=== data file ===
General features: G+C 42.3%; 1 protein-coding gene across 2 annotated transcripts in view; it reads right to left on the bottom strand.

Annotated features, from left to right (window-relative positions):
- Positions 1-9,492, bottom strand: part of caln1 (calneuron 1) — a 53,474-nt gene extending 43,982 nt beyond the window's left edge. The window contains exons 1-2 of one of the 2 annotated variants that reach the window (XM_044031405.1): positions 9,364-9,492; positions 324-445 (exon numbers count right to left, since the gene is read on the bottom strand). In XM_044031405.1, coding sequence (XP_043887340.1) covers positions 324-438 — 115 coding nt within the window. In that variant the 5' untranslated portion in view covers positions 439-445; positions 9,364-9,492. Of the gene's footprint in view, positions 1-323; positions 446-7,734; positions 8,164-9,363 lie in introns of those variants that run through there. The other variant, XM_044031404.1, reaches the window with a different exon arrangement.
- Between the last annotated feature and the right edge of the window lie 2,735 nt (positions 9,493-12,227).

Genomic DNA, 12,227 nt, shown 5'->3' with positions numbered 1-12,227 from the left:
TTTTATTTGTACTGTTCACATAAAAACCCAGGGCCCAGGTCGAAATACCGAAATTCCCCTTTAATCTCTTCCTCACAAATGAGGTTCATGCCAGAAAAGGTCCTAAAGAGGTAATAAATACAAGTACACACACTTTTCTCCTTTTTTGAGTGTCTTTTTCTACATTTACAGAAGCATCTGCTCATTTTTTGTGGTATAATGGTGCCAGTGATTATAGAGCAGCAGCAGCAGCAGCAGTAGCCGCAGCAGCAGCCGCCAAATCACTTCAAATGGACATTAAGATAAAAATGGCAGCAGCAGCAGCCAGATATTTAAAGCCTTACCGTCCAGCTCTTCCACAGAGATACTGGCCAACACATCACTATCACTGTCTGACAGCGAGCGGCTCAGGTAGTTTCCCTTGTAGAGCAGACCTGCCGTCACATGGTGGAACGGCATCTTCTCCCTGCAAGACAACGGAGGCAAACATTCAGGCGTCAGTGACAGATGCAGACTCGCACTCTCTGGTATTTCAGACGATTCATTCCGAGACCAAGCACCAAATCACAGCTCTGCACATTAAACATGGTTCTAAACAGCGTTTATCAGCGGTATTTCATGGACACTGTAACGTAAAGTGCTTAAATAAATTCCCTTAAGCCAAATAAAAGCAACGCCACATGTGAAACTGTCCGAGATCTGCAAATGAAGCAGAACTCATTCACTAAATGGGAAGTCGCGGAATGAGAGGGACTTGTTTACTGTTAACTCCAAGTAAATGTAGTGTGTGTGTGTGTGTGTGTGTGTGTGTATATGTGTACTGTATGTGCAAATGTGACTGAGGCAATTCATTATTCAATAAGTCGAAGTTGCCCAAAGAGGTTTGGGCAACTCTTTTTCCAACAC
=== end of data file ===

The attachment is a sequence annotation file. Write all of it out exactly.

General features: G+C 42.3%; 1 protein-coding gene across 2 annotated transcripts in view; it reads right to left on the bottom strand.

Annotated features, from left to right (window-relative positions):
- Positions 1-9,492, bottom strand: part of caln1 (calneuron 1) — a 53,474-nt gene extending 43,982 nt beyond the window's left edge. The window contains exons 1-2 of one of the 2 annotated variants that reach the window (XM_044031405.1): positions 9,364-9,492; positions 324-445 (exon numbers count right to left, since the gene is read on the bottom strand). In XM_044031405.1, coding sequence (XP_043887340.1) covers positions 324-438 — 115 coding nt within the window. In that variant the 5' untranslated portion in view covers positions 439-445; positions 9,364-9,492. Of the gene's footprint in view, positions 1-323; positions 446-7,734; positions 8,164-9,363 lie in introns of those variants that run through there. The other variant, XM_044031404.1, reaches the window with a different exon arrangement.
- Between the last annotated feature and the right edge of the window lie 2,735 nt (positions 9,493-12,227).

Genomic DNA, 12,227 nt, shown 5'->3' with positions numbered 1-12,227 from the left:
TTTTATTTGTACTGTTCACATAAAAACCCAGGGCCCAGGTCGAAATACCGAAATTCCCCTTTAATCTCTTCCTCACAAATGAGGTTCATGCCAGAAAAGGTCCTAAAGAGGTAATAAATACAAGTACACACACTTTTCTCCTTTTTTGAGTGTCTTTTTCTACATTTACAGAAGCATCTGCTCATTTTTTGTGGTATAATGGTGCCAGTGATTATAGAGCAGCAGCAGCAGCAGCAGTAGCCGCAGCAGCAGCCGCCAAATCACTTCAAATGGACATTAAGATAAAAATGGCAGCAGCAGCAGCCAGATATTTAAAGCCTTACCGTCCAGCTCTTCCACAGAGATACTGGCCAACACATCACTATCACTGTCTGACAGCGAGCGGCTCAGGTAGTTTCCCTTGTAGAGCAGACCTGCCGTCACATGGTGGAACGGCATCTTCTCCCTGCAAGACAACGGAGGCAAACATTCAGGCGTCAGTGACAGATGCAGACTCGCACTCTCTGGTATTTCAGACGATTCATTCCGAGACCAAGCACCAAATCACAGCTCTGCACATTAAACATGGTTCTAAACAGCGTTTATCAGCGGTATTTCATGGACACTGTAACGTAAAGTGCTTAAATAAATTCCCTTAAGCCAAATAAAAGCAACGCCACATGTGAAACTGTCCGAGATCTGCAAATGAAGCAGAACTCATTCACTAAATGGGAAGTCGCGGAATGAGAGGGACTTGTTTACTGTTAACTCCAAGTAAATGTAGTGTGTGTGTGTGTGTGTGTGTGTGTGTATATGTGTACTGTATGTGCAAATGTGACTGAGGCAATTCATTATTCAATAAGTCGAAGTTGCCCAAAGAGGTTTGGGCAACTCTTTTTCCAACAC